International Aspects of an Alternative Economic Policy

  • Karl-Georg Zinn
Part of the International Political Economy Series book series (IPES)


The following observations deal with the interconnections between the domestic and foreign economic aspects of employment policy. Thus it would be inappropriate to deal with foreign economic problems in isolation, therefore committing the same error as that made by economic policy recommendations which neglect the foreign linkages of domestic employment policy.


Interest Rate Central Bank Federal Republic Trading Partner High Interest Rate 
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  1. 1.
    See Elmar Altvater, ‘Der Kapitalismus im Aufschwung?’ Wirtschaft und Gesellschaft, vol. 8, no. 2/82: Expansion, Stagnation und Demokratie. Festschrift für Theodor Präger und Philip Rieger (Vienna: Econ, 1982) pp. 195–223; Google Scholar
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    See Ulrich Möller, ‘Die Gefährdung der Gatt-Ordnung’, Wirtschaftsdienst, vol. 62, no. 5 (May 1982) pp. 254–60; ‘Importhandel sieht dunkle Wolken aufziehen’, Süddeutsche Zeitung, 3 June 1982.Google Scholar
  13. 19.
    The increase in import elasticity reflects the level of international linkages of an economy and can be considered to be a normal development to the extent that growing export shares of the GNP lead to corresponding increases in import levels. What results from this, however, is a reduced domestic multiplier effect on the demand-orientated employment policy. Years ago, the OECD calculated in a model that an autonomous spending increase in the USA and Japan would have much higher domestic expansion effects (multiplier: 2) compared to the Federal Republic (multiplier: 1.6). See Lee Samuelson, ‘Economics Forecasting: The International Dimension’, OECD Observer, no. 79 (January–February 1976), pp. 17–21.Google Scholar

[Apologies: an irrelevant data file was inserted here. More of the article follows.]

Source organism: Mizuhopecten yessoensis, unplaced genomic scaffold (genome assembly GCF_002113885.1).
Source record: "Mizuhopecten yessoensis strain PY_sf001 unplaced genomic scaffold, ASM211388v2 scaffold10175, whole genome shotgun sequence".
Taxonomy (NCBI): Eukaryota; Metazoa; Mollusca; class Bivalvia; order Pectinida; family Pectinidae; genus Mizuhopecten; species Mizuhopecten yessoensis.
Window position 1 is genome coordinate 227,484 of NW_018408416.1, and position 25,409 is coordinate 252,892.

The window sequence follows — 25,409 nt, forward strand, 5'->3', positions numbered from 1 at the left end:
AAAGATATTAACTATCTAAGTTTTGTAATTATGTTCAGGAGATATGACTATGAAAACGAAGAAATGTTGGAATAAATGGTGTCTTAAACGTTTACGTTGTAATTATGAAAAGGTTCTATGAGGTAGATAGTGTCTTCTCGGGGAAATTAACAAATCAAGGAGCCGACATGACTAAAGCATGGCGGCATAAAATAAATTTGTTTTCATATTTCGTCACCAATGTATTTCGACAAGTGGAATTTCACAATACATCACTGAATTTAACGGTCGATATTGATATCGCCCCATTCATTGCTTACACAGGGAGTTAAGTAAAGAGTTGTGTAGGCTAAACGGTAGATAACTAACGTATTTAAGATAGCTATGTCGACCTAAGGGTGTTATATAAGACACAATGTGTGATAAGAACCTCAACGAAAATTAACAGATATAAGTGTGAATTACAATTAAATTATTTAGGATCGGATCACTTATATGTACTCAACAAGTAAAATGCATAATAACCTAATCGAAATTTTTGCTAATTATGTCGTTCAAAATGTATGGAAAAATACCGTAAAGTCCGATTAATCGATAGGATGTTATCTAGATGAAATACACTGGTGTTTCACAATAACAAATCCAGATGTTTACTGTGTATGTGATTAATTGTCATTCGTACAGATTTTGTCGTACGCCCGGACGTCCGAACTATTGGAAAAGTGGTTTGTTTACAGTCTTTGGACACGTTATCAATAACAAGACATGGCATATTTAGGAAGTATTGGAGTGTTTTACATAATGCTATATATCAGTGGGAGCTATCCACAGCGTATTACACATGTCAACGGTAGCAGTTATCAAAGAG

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    See the stimulating essay by Wilhelm Hankel, ‘Shylock gesucht: Hochzinspolitik und internationale Kreditmärkte’, Blätter für deutsche und internationale Politik, vol. 27, no. 5 (May 1982) pp. 591–605. Hankel sees national interest rates — that is, those substantially influenced by the central banks — as puppet movements in which the strings are pulled by the institutions operating on the international financial markets. Along with the lack of currency control over these markets and the balance-of payments deficits caused by OPEC price setting, their interest in interest rates leads to an expansion of international credit chains. He argues that this results in a dangerous increase in international indebtedness and risks for further granting of credits. Growing credit crises allow for the rise in ‘risk premium’ interest which subsequently, Hankel concludes, has an effect of national interest rates on credits. The question poses itself, however, as to why a growing international credit supply contributes to an increase in interest rates and why certain countries exhibit considerably lower interest rates than others, if the international interest association is so closely linked, as Hankel and others have maintained.Google Scholar
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    See Bank for International Exchange, Annual Report No. 51 (Basle: BIE, 1981);Google Scholar
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© William D. Graf 1992

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  • Karl-Georg Zinn

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